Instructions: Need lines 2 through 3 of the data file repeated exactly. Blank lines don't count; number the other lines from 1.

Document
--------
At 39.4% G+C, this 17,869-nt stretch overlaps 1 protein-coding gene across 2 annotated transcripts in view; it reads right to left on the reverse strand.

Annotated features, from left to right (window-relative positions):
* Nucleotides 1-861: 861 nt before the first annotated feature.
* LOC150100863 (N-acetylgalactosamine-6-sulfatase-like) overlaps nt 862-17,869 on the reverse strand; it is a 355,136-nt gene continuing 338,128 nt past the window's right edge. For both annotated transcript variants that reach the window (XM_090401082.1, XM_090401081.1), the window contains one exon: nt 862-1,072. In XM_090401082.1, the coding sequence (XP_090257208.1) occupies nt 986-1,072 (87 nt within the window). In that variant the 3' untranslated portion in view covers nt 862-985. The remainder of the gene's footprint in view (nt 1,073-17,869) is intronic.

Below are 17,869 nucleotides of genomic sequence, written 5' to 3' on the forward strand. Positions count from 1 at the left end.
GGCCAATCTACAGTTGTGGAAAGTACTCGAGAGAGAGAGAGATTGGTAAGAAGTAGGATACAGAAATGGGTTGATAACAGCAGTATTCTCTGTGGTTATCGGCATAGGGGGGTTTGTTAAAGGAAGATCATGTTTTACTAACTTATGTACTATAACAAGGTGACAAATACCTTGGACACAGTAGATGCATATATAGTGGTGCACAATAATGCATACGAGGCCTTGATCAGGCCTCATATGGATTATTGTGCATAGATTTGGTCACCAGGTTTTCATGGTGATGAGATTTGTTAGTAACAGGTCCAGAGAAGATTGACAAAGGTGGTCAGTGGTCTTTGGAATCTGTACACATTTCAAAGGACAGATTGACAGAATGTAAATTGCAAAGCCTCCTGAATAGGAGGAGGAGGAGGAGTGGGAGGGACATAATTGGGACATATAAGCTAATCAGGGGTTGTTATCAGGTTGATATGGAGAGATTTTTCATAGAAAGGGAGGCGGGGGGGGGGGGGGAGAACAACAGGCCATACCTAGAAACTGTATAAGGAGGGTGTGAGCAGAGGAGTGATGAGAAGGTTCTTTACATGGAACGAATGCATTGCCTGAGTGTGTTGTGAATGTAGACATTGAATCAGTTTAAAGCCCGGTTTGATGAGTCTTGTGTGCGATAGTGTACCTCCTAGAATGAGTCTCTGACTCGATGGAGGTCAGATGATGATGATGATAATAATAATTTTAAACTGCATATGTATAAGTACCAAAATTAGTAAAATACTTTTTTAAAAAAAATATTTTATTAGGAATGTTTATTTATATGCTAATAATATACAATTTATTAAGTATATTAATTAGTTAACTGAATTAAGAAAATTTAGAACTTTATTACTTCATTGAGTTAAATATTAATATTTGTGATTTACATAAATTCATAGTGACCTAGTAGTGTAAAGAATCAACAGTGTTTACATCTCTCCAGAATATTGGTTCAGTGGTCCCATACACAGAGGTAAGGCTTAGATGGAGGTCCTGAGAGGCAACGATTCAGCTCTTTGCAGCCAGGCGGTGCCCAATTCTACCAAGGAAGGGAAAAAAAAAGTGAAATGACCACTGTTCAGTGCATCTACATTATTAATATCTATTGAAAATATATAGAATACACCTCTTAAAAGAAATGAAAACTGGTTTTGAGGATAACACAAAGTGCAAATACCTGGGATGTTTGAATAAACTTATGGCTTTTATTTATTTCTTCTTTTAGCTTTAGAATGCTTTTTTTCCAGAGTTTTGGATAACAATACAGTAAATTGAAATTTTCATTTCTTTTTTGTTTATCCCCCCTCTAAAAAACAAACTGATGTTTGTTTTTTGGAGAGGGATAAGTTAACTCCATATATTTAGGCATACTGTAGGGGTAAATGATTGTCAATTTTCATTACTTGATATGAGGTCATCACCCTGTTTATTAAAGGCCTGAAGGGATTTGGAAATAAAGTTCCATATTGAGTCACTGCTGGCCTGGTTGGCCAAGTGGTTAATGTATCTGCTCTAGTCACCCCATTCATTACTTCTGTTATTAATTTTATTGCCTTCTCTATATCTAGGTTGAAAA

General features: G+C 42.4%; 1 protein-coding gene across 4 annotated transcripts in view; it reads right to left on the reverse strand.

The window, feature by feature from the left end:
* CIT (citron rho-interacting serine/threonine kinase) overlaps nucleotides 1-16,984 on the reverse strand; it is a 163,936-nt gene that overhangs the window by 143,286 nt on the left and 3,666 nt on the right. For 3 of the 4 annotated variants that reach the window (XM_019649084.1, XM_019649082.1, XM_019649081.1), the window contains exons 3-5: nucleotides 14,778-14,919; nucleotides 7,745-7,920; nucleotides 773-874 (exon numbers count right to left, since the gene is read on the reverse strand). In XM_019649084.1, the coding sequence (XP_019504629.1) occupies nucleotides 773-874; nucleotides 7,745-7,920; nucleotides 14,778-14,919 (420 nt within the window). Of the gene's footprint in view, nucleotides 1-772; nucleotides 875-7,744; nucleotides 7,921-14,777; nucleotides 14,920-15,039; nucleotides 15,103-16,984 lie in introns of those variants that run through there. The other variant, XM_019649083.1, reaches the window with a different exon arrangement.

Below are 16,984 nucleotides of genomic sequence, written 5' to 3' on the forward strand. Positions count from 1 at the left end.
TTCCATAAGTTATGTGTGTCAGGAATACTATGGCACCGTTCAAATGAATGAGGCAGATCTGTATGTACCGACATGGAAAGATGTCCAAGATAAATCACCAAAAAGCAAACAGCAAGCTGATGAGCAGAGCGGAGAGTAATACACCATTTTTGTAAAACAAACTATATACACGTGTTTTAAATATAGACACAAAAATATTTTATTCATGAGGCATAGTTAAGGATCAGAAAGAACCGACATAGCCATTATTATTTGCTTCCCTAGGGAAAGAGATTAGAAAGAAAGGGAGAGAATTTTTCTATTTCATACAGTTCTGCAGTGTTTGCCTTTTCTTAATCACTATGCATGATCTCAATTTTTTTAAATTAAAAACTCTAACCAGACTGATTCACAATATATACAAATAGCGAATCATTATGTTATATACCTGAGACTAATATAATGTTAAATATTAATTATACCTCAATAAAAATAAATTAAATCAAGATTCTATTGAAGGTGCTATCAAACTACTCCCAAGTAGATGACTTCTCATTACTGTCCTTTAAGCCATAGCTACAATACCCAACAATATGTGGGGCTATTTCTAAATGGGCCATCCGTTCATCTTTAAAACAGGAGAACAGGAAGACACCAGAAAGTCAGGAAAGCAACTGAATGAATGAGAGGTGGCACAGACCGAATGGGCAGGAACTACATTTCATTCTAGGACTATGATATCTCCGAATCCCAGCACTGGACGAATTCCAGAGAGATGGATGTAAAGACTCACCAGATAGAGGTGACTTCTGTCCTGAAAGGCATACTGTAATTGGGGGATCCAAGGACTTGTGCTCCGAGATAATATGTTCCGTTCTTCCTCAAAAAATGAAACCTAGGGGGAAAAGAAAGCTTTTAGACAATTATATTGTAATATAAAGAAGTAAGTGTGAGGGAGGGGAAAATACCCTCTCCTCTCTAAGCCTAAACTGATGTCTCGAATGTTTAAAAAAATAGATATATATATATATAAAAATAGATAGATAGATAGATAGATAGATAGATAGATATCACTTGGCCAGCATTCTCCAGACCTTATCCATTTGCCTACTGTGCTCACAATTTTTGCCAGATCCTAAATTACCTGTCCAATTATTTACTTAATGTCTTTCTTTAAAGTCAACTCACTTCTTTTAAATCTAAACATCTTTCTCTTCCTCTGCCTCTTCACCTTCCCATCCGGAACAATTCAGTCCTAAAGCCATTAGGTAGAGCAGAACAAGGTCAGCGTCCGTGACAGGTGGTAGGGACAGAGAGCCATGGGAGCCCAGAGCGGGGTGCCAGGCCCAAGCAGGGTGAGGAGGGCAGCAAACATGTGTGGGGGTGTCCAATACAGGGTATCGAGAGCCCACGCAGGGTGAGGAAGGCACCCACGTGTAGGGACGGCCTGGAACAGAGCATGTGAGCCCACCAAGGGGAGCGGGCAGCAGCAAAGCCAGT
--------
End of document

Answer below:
Annotated features, from left to right (window-relative positions):
* Nucleotides 1-861: 861 nt before the first annotated feature.